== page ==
Whether AMCs choose to develop in-house digital health innovations or integrate technology from external companies, they will need the full support of the organization’s senior leadership team. Many AMCs have incorporated innovation into their values and strategic foci, such as Cedars-Sinai and Brigham and Women’s Hospital, which enables conversations with board members and financial officers to provide funding to support these endeavors [, ]. Also, it is critical to vet any new partnerships, ideas, and spun-off companies through the AMC’s legal department and ensure any research studies are approved through the organization’s IRB for clinical studies.
Despite AMCs comprising only 6% of the United States’ health care system, they have large unique patient data sets, advanced health information management systems, data abstraction infrastructure, a constant desire to improve patient care quality, research missions, and the scientific method mindset . These characteristics make AMCs a unique and ideal environment for intrapreneurship or collaboration with external companies to develop digital health solutions that can be validated to ensure they improve efficiency, patient safety, and clinical care quality for patients. As the “third wave” of digital health innovation begins to swell, AMCs should lead this transformation for all health care.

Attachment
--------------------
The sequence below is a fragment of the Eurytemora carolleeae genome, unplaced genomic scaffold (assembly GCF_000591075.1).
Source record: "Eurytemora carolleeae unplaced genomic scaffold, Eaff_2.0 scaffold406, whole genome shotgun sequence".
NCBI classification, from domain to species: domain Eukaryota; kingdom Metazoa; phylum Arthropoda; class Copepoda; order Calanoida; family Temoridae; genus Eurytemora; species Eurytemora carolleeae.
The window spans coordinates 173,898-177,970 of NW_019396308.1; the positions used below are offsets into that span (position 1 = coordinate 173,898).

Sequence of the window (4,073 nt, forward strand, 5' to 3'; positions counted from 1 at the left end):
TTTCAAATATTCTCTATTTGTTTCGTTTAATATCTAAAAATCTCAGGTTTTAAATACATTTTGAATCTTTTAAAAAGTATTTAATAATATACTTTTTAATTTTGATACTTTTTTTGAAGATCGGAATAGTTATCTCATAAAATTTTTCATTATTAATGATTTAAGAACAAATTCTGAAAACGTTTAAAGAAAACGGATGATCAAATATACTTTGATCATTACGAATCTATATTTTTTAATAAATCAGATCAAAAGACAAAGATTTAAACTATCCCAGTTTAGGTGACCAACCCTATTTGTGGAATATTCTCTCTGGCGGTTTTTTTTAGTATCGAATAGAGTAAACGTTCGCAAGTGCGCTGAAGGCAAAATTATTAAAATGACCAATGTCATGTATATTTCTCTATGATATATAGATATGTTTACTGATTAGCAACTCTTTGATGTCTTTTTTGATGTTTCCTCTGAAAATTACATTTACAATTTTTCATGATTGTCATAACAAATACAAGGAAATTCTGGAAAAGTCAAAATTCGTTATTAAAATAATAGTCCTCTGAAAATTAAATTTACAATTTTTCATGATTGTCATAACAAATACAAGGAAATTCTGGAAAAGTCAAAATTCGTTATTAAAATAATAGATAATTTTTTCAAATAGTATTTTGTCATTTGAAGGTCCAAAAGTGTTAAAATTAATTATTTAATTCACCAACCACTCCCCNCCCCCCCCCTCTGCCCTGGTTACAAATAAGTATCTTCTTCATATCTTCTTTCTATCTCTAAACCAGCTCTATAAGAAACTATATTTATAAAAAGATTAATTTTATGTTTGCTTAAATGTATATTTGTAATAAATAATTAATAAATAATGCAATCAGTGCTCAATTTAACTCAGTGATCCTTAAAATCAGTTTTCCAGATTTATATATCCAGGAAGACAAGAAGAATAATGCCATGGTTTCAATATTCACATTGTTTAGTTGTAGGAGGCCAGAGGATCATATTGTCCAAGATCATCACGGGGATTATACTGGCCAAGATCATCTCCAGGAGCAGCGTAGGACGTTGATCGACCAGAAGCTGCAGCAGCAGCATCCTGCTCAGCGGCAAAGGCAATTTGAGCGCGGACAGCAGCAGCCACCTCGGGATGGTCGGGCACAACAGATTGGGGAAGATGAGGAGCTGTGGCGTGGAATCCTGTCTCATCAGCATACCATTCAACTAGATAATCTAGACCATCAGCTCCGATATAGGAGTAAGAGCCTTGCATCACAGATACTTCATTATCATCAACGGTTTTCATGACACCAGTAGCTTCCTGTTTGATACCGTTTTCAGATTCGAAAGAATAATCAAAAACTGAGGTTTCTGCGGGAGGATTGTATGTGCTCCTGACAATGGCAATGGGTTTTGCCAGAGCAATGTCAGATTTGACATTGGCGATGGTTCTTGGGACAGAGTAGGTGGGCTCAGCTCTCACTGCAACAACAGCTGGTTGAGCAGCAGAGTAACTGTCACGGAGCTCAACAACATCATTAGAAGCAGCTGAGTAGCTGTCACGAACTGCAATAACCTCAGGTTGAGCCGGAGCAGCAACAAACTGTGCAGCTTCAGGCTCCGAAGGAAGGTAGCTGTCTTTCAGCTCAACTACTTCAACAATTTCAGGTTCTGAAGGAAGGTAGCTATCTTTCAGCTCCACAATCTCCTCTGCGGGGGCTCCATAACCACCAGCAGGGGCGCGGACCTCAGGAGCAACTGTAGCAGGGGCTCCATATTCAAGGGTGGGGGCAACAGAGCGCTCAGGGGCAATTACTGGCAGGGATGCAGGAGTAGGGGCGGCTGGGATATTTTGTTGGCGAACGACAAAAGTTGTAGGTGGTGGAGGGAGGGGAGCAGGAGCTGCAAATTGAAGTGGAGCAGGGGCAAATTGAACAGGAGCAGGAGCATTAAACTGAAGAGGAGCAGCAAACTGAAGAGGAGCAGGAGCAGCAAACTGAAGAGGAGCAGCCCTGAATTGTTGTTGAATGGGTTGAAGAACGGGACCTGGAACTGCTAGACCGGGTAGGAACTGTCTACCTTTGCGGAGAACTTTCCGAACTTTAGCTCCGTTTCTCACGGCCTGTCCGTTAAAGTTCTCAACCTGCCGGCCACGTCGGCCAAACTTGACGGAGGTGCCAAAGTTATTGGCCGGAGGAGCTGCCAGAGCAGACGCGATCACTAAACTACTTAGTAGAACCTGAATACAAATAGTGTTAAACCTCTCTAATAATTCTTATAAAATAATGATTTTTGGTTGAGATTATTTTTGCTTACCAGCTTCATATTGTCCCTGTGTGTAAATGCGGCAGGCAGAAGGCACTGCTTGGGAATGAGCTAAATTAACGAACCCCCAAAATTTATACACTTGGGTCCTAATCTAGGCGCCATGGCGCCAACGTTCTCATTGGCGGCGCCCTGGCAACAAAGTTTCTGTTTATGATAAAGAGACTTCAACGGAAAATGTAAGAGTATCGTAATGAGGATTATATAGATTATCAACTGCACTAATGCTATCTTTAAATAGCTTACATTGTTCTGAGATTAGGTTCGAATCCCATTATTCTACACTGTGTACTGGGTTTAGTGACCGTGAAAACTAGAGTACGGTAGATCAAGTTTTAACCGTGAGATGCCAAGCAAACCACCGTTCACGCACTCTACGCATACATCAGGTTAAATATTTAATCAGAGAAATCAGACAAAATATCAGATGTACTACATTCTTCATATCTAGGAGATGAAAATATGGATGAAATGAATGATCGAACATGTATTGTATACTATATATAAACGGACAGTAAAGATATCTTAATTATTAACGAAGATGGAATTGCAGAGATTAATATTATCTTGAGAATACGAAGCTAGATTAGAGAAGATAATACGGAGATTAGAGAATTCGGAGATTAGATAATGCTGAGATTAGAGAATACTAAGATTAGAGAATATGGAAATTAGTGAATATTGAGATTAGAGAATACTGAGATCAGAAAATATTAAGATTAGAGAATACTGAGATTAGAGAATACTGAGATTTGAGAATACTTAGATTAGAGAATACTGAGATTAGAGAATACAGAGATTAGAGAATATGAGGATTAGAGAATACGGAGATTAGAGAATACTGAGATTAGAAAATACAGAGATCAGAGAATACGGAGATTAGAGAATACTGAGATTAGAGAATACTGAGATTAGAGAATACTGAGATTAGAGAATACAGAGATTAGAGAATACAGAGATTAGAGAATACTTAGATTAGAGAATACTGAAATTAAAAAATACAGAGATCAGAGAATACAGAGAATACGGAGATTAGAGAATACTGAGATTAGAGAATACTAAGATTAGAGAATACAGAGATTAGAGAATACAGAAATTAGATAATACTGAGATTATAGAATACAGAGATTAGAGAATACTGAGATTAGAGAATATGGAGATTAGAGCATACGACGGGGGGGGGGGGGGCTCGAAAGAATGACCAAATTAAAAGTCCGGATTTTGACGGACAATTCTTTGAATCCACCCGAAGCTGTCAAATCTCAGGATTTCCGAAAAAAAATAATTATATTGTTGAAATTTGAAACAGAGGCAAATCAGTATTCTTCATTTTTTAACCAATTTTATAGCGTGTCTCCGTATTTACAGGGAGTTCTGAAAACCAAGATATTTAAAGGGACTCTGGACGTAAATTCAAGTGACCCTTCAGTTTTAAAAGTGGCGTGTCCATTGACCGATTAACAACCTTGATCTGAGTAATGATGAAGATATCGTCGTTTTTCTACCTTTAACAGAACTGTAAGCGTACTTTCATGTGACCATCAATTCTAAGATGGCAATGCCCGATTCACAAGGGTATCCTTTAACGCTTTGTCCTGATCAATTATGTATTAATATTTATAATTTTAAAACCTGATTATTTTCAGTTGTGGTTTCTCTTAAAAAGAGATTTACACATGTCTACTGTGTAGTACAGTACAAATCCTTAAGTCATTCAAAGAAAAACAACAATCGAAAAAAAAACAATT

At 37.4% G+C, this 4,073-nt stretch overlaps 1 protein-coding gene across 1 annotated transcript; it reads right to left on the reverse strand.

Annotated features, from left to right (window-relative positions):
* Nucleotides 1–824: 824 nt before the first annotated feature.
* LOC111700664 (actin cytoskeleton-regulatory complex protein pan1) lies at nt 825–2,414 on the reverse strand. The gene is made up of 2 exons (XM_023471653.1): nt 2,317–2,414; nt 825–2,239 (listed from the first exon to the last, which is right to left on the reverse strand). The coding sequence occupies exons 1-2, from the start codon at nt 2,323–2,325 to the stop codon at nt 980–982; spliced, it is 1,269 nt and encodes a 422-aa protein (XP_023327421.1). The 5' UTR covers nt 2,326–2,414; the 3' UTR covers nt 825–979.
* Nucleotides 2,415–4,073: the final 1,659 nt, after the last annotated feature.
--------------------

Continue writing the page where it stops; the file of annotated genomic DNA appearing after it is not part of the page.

Conflicts of Interest
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|AMC: academic medical center|
|EMR: electronic medical record|
|IRB: institutional review board|
|IT: information technology|
Edited by T Leung; submitted 05.08.21; peer-reviewed by K Tsoi, A Kouri; comments to author 11.01.22; revised version received 23.07.22; accepted 10.10.22; published 09.11.22Copyright
©Adeel A Faruki, Richard D Zane, Jennifer L Wiler. Originally published in JMIR Medical Education (https://mededu.jmir.org), 09.11.2022.